Global Nutrition Report
This topic provides information about the Global Nutrition Report.
The Global Nutrition Report is a report card on the world’s nutrition—globally, regionally, and country by country—and on efforts to improve it. The Global Nutrition Report is an independently produced annual stock-take of the state of the world’s nutrition. The report tracks global nutrition targets on maternal, infant and young child nutrition and on diet related Non-Communicable Diseases adopted by member states of the World Health Organization as well as governments’ delivery against their commitments. It aims to make it easier for governments and other stakeholders to make - and deliver on - high impact commitments to end malnutrition in all its forms.
The GNR is an annual publication and the first series was published in 2014. It is delivered by an Independent Expert Group and guided at a strategic level by a Stakeholder Group, whose members also review the Report.
Global Nutrition Report 2018 - An overview
The 2018 Global Nutrition Report shares insights into the current state of global nutrition, highlighting the unacceptably high burden of malnutrition in the world. It identifies areas where progress has been made in recent years but argues that it is too slow and too inconsistent. It puts forward five critical steps that are needed to speed up progress to end malnutrition in all its forms and argues that, if we act now, it is not too late to achieve this goal. In fact, we have an unprecedented opportunity to do so.
- Stunting in children under five years of age is declining at a global level but numbers in Africa are increasing, and there are significant disparities in progress at the subnational level.
- At global level, progress in addressing underweight and anaemia among women has been extremely slow while overweight and obesity among adults is getting worse, with higher rates of obesity among women than men.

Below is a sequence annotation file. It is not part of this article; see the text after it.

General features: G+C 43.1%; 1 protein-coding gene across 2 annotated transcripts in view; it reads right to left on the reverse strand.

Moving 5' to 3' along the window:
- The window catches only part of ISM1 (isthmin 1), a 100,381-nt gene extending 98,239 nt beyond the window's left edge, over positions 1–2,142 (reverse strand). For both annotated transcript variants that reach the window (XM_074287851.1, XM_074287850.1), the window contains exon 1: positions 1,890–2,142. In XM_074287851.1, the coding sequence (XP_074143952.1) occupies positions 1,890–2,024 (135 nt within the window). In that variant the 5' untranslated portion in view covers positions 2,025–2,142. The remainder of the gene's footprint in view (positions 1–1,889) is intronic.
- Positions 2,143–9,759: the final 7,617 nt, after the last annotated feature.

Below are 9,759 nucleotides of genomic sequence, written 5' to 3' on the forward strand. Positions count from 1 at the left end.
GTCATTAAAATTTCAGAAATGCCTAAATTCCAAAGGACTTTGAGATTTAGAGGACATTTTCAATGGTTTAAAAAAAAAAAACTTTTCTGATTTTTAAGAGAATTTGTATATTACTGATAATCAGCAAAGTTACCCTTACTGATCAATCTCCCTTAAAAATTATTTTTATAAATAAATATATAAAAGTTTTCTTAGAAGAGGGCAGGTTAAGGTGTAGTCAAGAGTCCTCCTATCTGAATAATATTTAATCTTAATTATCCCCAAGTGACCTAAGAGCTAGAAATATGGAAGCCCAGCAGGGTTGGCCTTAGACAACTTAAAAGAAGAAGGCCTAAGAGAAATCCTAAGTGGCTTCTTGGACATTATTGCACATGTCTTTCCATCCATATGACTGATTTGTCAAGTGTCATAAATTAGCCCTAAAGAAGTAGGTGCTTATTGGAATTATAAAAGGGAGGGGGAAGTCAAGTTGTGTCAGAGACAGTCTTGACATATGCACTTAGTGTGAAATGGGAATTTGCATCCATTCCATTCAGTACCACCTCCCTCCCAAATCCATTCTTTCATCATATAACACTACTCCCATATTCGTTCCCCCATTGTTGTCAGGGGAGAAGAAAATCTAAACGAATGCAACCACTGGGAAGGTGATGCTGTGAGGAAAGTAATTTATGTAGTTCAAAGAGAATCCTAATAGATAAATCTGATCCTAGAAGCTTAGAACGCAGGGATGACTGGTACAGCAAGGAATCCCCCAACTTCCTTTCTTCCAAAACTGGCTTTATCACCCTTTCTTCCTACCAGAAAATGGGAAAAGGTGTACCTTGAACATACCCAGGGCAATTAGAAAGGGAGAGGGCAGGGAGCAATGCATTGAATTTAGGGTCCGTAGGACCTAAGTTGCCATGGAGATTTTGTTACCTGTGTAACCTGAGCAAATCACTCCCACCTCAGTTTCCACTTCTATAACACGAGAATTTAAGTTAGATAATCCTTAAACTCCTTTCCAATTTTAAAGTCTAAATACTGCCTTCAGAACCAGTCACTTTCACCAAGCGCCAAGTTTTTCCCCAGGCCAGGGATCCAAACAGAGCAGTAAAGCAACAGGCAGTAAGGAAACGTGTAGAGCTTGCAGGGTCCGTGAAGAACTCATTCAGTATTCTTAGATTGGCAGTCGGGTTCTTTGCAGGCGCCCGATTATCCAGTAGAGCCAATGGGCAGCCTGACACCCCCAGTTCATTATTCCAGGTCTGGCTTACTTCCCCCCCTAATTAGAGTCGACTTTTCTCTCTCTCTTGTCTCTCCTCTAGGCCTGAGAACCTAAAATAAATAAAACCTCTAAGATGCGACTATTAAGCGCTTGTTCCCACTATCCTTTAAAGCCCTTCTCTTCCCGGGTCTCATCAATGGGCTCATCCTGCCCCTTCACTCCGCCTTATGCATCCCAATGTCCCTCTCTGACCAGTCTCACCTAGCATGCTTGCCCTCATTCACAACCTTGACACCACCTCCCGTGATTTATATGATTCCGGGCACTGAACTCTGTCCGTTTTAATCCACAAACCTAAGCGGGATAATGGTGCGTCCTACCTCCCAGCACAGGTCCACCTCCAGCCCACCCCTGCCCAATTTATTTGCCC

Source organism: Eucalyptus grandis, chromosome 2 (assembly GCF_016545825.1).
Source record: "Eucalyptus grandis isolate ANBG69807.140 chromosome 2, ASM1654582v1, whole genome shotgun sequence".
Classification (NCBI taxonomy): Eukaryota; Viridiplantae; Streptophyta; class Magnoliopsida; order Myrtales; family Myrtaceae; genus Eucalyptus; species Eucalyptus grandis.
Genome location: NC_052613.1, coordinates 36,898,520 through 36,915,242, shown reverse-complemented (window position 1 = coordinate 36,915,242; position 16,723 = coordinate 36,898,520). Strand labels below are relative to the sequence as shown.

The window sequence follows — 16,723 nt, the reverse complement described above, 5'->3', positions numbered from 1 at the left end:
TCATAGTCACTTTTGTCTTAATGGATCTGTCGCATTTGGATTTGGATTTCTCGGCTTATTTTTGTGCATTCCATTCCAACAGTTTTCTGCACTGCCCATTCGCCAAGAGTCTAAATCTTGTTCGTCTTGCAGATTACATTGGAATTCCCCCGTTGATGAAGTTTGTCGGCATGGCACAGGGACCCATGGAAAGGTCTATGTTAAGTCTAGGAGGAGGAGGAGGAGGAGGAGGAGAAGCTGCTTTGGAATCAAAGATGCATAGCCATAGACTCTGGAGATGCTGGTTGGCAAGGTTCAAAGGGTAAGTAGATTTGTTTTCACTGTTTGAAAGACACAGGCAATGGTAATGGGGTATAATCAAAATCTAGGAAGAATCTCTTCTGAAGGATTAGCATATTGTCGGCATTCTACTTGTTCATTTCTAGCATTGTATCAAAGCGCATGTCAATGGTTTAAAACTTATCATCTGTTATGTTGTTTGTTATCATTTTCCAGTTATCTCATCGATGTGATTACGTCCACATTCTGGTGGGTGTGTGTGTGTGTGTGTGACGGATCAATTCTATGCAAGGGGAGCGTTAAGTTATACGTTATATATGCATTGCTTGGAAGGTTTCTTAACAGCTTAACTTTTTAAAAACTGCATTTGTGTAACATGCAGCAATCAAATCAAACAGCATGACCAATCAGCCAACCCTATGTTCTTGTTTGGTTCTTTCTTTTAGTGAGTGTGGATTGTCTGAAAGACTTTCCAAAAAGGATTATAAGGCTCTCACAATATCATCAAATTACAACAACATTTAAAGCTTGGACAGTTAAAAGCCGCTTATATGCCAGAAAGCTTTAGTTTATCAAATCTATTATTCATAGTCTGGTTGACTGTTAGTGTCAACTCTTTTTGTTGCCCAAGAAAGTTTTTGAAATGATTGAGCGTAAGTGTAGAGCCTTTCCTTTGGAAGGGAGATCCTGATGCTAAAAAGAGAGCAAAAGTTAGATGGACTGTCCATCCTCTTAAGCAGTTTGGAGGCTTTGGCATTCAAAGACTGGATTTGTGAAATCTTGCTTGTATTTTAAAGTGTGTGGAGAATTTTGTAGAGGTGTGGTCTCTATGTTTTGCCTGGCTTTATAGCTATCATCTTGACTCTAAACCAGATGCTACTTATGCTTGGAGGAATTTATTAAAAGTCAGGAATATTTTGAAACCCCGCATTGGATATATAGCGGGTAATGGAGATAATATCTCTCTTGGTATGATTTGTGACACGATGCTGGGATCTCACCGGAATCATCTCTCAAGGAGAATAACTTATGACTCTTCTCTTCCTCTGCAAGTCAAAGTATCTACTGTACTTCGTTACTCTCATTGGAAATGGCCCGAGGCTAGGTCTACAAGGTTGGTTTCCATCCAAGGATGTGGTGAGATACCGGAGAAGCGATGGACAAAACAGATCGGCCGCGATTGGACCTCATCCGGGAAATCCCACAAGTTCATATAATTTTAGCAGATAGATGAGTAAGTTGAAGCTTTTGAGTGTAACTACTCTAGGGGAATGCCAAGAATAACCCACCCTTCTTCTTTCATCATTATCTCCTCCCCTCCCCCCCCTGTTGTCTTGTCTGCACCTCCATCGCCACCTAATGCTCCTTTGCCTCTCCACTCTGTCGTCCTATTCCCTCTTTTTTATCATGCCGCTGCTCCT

- Several countries are on course to meet at least one of the globally adopted nutrition targets set for 2025, but most are off-track and none are making progress on the full suite of targets.
Five critical steps needed to speed up progress
- Break down silos between malnutrition in all its forms.
- Prioritise and invest in the data needed and capacity to use it.
- Scale up financing for nutrition – diversify and innovate to build on past progress
- Galvanise action on healthy diets – engage across countries to address this universal problem
- Make and deliver better commitments to end malnutrition in all its forms – an ambitious, transformative approach will be required to meet global nutrition targets
GNR 2018 - India profile
- Anaemia and Stunting are the two forms of malnutrition burdens being experienced by the country.
- 37.9% of children under-5 are affected by stunting and 20.81% of under-5s are defined as 'wasted'.
- In India, 17.8 per cent of adult men and 21.6 per cent of adult women are overweight.
- 51.4 of Women in reproductive age were affected by anaemia.
To visit the India Nutrition Profile, click here.
Source : Global Nutrition Report